Bryan: You must notify the Secretary of the Department of Health and Human Services annually of any breach involving less than 500 individuals. If 500 or more patients had been involved, the notification requirements would have been far stricter. Be sure to enter the information on your Breach Notification Log, which is part of your HIPAA compliance manual. You should also notify your insurance company since you have a duty to notify them of adverse incidents. [pagebreak]
Erin: Do you mean my medical malpractice insurer?
Bryan: Some malpractice policies provide coverage, although often limited, for the defense of an alleged HIPAA violation. More importantly, do you remember that I recommended that you purchase regulatory liability insurance? That almost always covers HIPAA and state regulatory compliance issues. Please send me copies of these insurance policies and I will review them for you.
Erin: How bad could a penalty be?
Bryan: It depends. If your nurse did not know this type of action was a violation of HIPAA and by exercising reasonable diligence would not have known, the penalties range from $100 to $50,000 per violation. If the violation was due to reasonable cause and not willful neglect, penalties range from $1,000 to $50,000. The latter seems to be the case in this instance. However, if the violation had been due to willful neglect, which is clearly not the case here, the penalties start at $10,000 and, if not corrected, are $50,000 or more per incident. There is a maximum penalty of $1.5 million for repeated violations of an identical provision of HIPAA within a calendar year. Furthermore, if state privacy laws were violated, separate penalties may be assessed by the state.
Erin: Wow! I am sure glad I purchased the regulatory liability insurance you recommended. What should I do about my nurse who left the message?
Bryan: The HIPAA compliance manual we recently updated for your practice has explicit steps you should follow. Depending upon the severity of the breach and whether this individual has previously violated HIPAA or state privacy laws, your response may range from a verbal reminder to termination of employment. Document any action you take. Also make sure your designated privacy official is performing and documenting annual retraining of your entire staff on HIPAA privacy and security. [pagebreak]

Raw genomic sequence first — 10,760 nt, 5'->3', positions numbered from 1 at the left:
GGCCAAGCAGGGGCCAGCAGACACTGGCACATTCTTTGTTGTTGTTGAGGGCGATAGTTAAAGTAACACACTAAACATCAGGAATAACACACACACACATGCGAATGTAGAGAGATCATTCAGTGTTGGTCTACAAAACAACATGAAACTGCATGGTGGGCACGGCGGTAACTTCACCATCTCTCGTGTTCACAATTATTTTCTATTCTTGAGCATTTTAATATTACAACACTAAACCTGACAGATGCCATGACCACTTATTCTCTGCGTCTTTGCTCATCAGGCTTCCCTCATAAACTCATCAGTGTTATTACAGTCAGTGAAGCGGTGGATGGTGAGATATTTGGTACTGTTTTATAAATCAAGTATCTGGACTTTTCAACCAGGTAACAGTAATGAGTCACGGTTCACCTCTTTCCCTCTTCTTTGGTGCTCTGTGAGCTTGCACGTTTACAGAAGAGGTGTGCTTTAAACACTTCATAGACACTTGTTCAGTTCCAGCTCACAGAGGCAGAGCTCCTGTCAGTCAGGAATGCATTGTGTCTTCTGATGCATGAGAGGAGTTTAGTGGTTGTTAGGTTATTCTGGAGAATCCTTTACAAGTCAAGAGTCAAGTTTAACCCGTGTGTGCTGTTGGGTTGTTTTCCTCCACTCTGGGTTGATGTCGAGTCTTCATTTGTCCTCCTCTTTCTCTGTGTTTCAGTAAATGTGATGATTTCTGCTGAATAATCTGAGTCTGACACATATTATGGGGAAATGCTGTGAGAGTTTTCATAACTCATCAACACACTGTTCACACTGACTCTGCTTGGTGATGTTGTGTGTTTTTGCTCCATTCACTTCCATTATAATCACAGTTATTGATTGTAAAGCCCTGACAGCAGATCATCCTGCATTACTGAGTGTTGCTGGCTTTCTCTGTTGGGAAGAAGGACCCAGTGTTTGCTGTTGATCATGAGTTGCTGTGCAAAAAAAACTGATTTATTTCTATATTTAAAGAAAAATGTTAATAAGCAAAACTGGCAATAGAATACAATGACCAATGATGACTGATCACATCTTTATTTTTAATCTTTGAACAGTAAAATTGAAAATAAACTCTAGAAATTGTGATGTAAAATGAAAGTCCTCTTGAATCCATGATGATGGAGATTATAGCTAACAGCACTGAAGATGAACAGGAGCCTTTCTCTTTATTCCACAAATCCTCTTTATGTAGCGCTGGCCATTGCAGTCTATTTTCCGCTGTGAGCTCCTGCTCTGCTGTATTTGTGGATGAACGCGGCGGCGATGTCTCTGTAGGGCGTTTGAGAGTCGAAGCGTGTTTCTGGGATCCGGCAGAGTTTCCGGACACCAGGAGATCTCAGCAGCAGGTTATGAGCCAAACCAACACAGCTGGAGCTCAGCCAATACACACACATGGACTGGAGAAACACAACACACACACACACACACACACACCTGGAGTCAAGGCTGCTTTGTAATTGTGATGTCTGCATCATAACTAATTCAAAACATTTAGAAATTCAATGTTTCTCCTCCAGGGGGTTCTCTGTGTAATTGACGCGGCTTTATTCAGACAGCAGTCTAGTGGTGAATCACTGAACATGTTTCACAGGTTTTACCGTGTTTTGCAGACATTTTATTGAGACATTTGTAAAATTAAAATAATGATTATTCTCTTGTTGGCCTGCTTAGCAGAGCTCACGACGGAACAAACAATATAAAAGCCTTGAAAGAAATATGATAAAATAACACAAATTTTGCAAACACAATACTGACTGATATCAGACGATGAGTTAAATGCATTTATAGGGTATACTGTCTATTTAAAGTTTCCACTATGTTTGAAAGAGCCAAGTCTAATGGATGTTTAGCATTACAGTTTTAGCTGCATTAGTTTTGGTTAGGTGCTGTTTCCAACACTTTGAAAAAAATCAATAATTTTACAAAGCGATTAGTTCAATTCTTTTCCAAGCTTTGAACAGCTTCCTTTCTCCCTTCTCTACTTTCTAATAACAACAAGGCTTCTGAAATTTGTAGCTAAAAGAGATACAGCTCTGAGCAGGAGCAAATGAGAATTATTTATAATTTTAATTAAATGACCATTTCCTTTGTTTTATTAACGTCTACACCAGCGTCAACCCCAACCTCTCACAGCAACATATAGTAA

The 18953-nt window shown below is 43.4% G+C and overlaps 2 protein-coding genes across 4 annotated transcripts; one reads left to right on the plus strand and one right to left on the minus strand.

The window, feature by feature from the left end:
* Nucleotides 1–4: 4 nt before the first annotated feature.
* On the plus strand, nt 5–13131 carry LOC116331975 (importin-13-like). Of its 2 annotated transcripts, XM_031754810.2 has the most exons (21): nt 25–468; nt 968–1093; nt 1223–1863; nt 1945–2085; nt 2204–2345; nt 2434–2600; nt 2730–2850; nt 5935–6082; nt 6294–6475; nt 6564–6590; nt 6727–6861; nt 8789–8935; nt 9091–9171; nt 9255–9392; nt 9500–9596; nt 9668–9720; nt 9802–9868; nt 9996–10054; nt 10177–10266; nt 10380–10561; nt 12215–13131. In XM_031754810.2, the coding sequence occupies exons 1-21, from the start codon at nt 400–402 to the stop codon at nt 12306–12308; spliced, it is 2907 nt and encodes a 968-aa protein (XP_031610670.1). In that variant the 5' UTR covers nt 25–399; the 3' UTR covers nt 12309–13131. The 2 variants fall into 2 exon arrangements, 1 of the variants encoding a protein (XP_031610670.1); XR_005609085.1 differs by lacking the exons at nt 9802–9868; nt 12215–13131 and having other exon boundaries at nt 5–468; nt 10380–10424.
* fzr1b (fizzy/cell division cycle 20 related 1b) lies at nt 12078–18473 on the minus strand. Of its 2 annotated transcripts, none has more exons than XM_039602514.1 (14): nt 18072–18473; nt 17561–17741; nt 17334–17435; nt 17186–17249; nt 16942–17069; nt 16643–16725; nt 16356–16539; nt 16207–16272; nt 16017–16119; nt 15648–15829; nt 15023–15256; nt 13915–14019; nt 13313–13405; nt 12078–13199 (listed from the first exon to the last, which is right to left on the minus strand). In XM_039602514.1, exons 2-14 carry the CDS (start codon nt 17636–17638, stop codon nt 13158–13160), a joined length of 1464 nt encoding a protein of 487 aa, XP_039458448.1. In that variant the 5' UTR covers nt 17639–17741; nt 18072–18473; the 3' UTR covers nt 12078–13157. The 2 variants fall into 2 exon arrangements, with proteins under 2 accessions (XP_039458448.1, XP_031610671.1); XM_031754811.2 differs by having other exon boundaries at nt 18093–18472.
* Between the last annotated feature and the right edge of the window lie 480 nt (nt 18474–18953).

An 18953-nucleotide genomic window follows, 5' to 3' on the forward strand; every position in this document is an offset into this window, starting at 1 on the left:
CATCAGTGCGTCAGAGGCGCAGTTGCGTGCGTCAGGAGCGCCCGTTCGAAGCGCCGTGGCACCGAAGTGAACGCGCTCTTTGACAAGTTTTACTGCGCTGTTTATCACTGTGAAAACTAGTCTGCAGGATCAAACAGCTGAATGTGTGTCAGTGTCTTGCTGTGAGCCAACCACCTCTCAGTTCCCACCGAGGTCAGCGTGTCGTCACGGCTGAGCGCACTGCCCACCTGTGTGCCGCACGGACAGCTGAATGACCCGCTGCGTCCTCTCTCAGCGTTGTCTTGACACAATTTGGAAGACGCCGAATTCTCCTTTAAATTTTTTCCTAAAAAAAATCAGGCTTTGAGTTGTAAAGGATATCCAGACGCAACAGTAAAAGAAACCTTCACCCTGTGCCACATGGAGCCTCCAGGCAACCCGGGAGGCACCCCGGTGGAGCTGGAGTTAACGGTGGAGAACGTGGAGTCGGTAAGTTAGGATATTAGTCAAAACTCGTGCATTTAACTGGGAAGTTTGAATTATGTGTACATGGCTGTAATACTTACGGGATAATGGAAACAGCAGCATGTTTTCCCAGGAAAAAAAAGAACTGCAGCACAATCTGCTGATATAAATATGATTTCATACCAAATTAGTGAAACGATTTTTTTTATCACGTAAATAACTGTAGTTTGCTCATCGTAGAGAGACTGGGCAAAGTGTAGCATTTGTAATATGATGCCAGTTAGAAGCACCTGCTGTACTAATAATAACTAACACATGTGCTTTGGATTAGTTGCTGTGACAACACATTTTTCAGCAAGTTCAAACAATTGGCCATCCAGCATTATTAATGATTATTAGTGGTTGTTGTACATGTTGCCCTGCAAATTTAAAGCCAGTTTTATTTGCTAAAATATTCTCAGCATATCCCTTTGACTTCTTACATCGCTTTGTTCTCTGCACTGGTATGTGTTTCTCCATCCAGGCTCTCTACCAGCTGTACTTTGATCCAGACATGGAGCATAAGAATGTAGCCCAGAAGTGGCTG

Erin: You mentioned that this may also be a violation of our state privacy laws.
Bryan: That’s right. To the best of my knowledge, all states have privacy laws that govern the disclosure of protected health information. If these laws are stricter than HIPAA, the stricter state law must be followed. Alternatively, if state laws are not as strict as HIPAA, then HIPAA regulations take precedence. There are significant exceptions, such as in the case of minors, but none of these exceptions apply here. I will research our state privacy laws and let you know which state regulations apply to this situation.
Erin: Do you have any other advice?
Bryan: Yes. Remember that you must keep all documentation of this incident for six years. If you get any correspondence from the Office of Civil Rights, which is in charge of enforcing HIPAA, let me know immediately. Finally, please let me know how the conversation with Mr. Echols turns out.
If you have any suggestions for topics to be discussed in this column, please email them to me at firstname.lastname@example.org. See the February 2013 issue of Dermatology World for disclaimers.